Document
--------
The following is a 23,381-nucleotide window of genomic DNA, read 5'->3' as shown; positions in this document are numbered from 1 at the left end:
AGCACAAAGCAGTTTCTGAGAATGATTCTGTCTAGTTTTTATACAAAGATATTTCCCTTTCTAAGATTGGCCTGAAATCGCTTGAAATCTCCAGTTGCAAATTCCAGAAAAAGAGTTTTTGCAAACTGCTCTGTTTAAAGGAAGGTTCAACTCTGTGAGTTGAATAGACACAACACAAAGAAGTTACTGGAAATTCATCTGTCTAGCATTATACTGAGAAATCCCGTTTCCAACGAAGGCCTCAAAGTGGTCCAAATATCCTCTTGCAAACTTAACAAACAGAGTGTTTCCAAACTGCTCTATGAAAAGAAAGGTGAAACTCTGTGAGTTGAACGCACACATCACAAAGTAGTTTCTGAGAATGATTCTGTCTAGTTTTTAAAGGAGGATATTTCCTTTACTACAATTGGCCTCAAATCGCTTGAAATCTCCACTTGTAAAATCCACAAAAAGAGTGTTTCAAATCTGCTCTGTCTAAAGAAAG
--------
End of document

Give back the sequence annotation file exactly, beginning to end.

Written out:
The following is a 23,381-nucleotide window of genomic DNA, read 5'->3' as shown; positions in this document are numbered from 1 at the left end:
AGCACAAAGCAGTTTCTGAGAATGATTCTGTCTAGTTTTTATACAAAGATATTTCCCTTTCTAAGATTGGCCTGAAATCGCTTGAAATCTCCAGTTGCAAATTCCAGAAAAAGAGTTTTTGCAAACTGCTCTGTTTAAAGGAAGGTTCAACTCTGTGAGTTGAATAGACACAACACAAAGAAGTTACTGGAAATTCATCTGTCTAGCATTATACTGAGAAATCCCGTTTCCAACGAAGGCCTCAAAGTGGTCCAAATATCCTCTTGCAAACTTAACAAACAGAGTGTTTCCAAACTGCTCTATGAAAAGAAAGGTGAAACTCTGTGAGTTGAACGCACACATCACAAAGTAGTTTCTGAGAATGATTCTGTCTAGTTTTTAAAGGAGGATATTTCCTTTACTACAATTGGCCTCAAATCGCTTGAAATCTCCACTTGTAAAATCCACAAAAAGAGTGTTTCAAATCTGCTCTGTCTAAAGAAAG